Hey, everyone! I learned a new word today; Holistic Medicine. It apparently means climbing into a hole, (hence the name hole-istic), then filling the hole with hot water and herbs in the hopes of curing what ails you. Obviously, if you lived near a hot-spring, things were a bit easier. When ancient, practically prehistoric, people did this, one of three things happened: they either got better and got out, drown and didn’t, or were eaten by their cannibal neighbors as soup.
I could discuss all three of these options at length, but for the sake of time let’s focus on the first. Besides, the other two didn’t result in any notable health benefits. Unless, of course, we’re researching cannibals. Yes, the good meal did improve their health, but the process didn’t actually further medical science. Consequently, I think it best to narrow the scope.
Eventually, medicine-men realized you didn’t need to sit in a hole for a week, if you just ate the herbs, and he put on a funky mask and danced around you for half an hour. Tribal businessmen loved this because it seriously decreased lost productivity hours and medical payments. Even when you considered how expensive medicine-men were. However, the name stayed the same because, frankly, Dance-istic-Masked-Medicine is just bulky and difficult to pronounce.
Then came the Chinese. They learned how to make tea. Tea got so popular, that early on they tried making tea out of everything. There were some false starts. Water-buffalo-dung tea just didn’t go over very well. Rice tea was considered boring, until an enterprising man named Mus Make Do, fermented and rebranded it as Saki. Eventually though, they settled on just a few plants for making recreational tea, which was legalized sometime during the Oh Eim Hi dynasty.
The thing is, in that time dancing was not very fashionable. Physicians, as medicine-men were now called, had to come up with new techniques. Those ingenious pioneers looked to the tea fad for their solution. They put the healing herbs back into the hot water from the holes, but in keeping with the timesaving advances, they made their patients drink the horrible stuff instead of bathing in it. The cannibal soup problem had finally been solved after two-thousand years. Everyone was happy.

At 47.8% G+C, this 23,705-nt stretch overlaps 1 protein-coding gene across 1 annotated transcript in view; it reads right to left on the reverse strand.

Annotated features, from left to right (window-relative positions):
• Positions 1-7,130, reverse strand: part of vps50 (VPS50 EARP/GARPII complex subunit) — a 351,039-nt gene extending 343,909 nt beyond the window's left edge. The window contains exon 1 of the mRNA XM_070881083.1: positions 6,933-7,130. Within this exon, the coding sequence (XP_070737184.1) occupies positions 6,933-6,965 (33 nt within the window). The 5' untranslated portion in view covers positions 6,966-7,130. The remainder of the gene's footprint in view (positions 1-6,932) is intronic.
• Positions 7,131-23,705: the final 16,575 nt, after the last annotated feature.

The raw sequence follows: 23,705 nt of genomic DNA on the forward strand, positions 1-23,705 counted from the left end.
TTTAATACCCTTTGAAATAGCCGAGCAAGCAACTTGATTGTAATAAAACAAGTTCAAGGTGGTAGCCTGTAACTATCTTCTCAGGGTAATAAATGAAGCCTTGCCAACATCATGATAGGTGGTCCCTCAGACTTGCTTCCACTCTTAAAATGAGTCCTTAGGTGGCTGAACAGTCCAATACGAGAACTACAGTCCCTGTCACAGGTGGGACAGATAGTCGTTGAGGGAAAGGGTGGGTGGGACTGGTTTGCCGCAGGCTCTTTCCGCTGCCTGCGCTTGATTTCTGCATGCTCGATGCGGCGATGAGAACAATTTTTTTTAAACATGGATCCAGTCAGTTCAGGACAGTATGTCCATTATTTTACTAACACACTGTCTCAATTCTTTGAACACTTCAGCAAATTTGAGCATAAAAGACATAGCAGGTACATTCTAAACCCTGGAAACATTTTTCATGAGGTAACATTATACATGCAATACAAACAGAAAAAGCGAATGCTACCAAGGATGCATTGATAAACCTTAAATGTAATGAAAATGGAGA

About that time Acupuncture was also developed. In case you don’t know, acupuncture is the process of sticking needles in a person’s feet to cure their headache. Don’t ask me, I don’t know how this practice came into fashion. Maybe someone with a headache was blindly stumbling around when they accidentally knocked a dagger off the table into their foot. This caused them to quickly forget about their head and when the dagger was removed they noticed the headache was gone. More research is being done, and since I’m not the one doing it, I don’t know. Whatever it was, the rest is history.
Right about now, you’re asking yourself, just how I know all this stuff. C’mon admit it. You know you’re curious. Okay, I won’t keep you in suspense any longer. Recently, I have been suffering with chronic pain. My doctor, (what both medicine-men and physicians are now called), recommended I try herbal therapy, and acupuncture. Now, I’m fairly lazy and the thought of digging a hole, filling it with water and herbs with strange names, then drinking the stuff just didn’t appeal to me. If that’s your thing, go for it. I don’t judge. Of course, I’m not very excited about paying someone to stick pins in me either, but it seemed the lesser of the two evils, so I made the appointment.